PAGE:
When it comes to the horror genre, one type of film clearly ruled the 1980s: the slasher movie. Based on a template largely established by John Carpenter’s 1978 classic Halloween – with a hat tip also due to Bob Clark’s 1974 effort Black Christmas – the slasher sub-genre originally ran on the simple but often effective formula of a silent, stealthy killer stalking a group of teenagers or young adults and killing them off one by one. The climax would then feature the “final girl” engaging in a showdown with her tormentor.
That formula was upended in 1984, with the release of Wes Craven’s A Nightmare on Elm Street. Featuring an imaginative premise that the slasher could get victims in their dreams, Elm Street introduced the world to Freddy Krueger, a talkative and extremely sadistic murderer who relished in terrifying his prey before going in for the kill. A huge hit, Elm Street spawned the biggest horror franchise of the ’80s, and one of the best-regarded in genre history. In the process, Freddy actor Robert Englund became – and remains to this day – horror royalty, with many fans still wishing that the now 69-year-old would agree to put on the make-up and striped sweater one more time.
Unfortunately, the book was seemingly permanently closed on the Englund as Freddy continuity with the release of New Line and Platinum Dunes’ 2010 A Nightmare on Elm Street remake. Starring Jackie Earle Haley (Watchmen) as a new take on Krueger, the remake was despised by critics and hated by most fans, although the Elm Street name did lead to a cool $115 million worldwide gross on a $35 million budget. Still, it’s telling that a movie that profitable has never gotten a sequel.
Actor Thomas Dekker – one of Freddy’s victims in the remake – was asked for his thoughts on why the film didn’t work out during an interview with Screen Geek, and painted a picture of a project marred by studio interference:
It’s a tricky one to talk about. I would say it was an honor to be a part of it. I think the cast as we know, we had two, now one-time Oscar nominee and another two-time Oscar nominee who’s still a very good friend of mine, Rooney Mara, and I think the issue at hand with that movie can’t really be thrown at the director because the director was basically a gun for hire to make it look good, and he did that. It looked great. But it’s basically like most good films tell a story, that film was to sell a tuxedo. It’s a sales movie. “It’s okay, we got this idea we’re going to take and we’re going to make money off it, so let’s just do that”. Even though the intentions of the artistic forces behind it were “Okay, we’re going to open up the mythology of Freddy Krueger, we’re going to make him darker and actually explore the idea of child sexual abuse” and those are all the things that interested me. Of course at the end of the day when you have to put it in 1,000 theaters or more, you have to shy away from those things and just make it a sell-able entity. So I think you can’t really start judging the leaves of a tree if the seed is f—ked.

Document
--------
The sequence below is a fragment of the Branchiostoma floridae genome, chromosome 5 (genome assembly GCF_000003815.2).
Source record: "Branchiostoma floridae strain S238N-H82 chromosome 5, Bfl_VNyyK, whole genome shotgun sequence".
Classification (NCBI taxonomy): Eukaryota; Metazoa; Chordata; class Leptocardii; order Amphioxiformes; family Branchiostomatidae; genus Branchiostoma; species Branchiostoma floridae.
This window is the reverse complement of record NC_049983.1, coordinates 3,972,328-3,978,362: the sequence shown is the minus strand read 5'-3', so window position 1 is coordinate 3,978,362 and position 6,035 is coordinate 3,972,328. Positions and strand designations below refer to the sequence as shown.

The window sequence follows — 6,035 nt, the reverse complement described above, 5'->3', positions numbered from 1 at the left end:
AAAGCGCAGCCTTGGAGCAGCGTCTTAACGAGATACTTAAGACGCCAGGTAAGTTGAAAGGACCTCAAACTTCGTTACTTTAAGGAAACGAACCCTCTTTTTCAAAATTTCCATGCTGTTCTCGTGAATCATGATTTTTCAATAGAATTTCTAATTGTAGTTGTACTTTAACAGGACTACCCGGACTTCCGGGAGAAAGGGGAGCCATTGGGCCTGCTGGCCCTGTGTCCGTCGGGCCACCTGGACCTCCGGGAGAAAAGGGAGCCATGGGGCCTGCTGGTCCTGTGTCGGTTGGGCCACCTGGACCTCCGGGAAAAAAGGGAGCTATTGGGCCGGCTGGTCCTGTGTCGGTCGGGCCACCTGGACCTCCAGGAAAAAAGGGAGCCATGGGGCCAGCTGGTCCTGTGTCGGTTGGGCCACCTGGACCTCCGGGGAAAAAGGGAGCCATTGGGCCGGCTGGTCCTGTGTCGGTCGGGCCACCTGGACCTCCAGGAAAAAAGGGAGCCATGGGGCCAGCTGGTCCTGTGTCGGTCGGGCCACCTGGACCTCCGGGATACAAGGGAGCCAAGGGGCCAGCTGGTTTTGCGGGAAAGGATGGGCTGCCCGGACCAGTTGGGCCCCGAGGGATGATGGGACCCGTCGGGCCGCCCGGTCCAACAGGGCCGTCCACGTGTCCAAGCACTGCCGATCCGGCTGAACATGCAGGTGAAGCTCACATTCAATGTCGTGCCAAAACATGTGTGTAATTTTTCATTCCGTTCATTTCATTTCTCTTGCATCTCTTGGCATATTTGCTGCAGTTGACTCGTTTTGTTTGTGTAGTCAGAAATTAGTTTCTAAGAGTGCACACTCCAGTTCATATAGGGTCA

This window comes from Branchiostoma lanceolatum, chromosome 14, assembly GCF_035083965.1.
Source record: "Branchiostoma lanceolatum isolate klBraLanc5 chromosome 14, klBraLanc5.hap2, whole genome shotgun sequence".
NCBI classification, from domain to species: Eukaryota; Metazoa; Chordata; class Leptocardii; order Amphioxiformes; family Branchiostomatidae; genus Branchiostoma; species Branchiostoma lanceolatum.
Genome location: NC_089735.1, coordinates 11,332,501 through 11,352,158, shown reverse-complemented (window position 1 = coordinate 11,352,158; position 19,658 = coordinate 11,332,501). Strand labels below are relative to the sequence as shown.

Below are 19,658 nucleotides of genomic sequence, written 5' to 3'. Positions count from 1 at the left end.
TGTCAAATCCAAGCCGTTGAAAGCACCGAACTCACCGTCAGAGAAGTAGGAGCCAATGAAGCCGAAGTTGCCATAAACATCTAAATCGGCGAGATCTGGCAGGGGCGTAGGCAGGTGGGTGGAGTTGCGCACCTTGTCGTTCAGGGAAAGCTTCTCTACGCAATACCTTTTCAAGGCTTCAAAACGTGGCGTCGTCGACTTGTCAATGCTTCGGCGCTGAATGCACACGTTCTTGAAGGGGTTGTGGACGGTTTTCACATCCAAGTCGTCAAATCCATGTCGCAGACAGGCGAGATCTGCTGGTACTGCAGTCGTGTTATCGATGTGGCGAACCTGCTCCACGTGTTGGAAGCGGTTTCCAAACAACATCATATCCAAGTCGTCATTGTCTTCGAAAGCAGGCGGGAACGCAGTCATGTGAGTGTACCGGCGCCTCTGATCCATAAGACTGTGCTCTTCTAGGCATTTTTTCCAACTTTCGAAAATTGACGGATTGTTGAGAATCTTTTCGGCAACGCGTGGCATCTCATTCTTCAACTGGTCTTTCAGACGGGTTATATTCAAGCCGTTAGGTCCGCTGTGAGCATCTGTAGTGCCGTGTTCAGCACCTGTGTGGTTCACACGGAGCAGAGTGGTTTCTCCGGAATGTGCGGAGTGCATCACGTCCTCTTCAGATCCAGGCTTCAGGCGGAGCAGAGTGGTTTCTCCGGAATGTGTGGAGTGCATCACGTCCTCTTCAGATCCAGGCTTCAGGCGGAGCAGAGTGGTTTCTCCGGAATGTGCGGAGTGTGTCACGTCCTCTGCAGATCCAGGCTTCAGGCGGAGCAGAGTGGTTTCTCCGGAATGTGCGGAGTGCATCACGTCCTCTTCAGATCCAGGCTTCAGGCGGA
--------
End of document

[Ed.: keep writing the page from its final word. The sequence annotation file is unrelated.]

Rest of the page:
And that’s that situation. The unfortunate part is if it had been an independent film, sort of inspired by Nightmare on Elm Street, I think it could have been something really special, but in order to afford that brand, then you have to cater to the lowest common denominator, and that’s what happens with these remakes. You’re not allowed the privilege of originality if you’re not coming up with an original idea.
Clearly, in Dekker’s opinion, 2010’s Nightmare on Elm Street remake was basically cut off at the knees creatively from the start, with all originality being sucked out of the project due to studio concerns of catering to every possible demographic group.
Those who’ve seen the film would likely find it hard to argue with Dekker’s take, as the few newly created elements of the remake’s story are largely abandoned or dismissed over the course of the film’s running time, in favor of simply doing wholesale recreations of scenes from the 1984 original.
If there’s anything the heavily-panned remakes of Psycho and The Omen suggest, it’s that audiences at large don’t like it when a remake simply copies the movie they already love, without adding anything exciting and new to the table. Oddly enough, at least according to Dekker, it would appear that New Line’s worries about catering the Elm Street remake to everyone prevented it from really pleasing just about anyone.
We’ll keep you updated on A Nightmare on Elm Street as more information becomes available.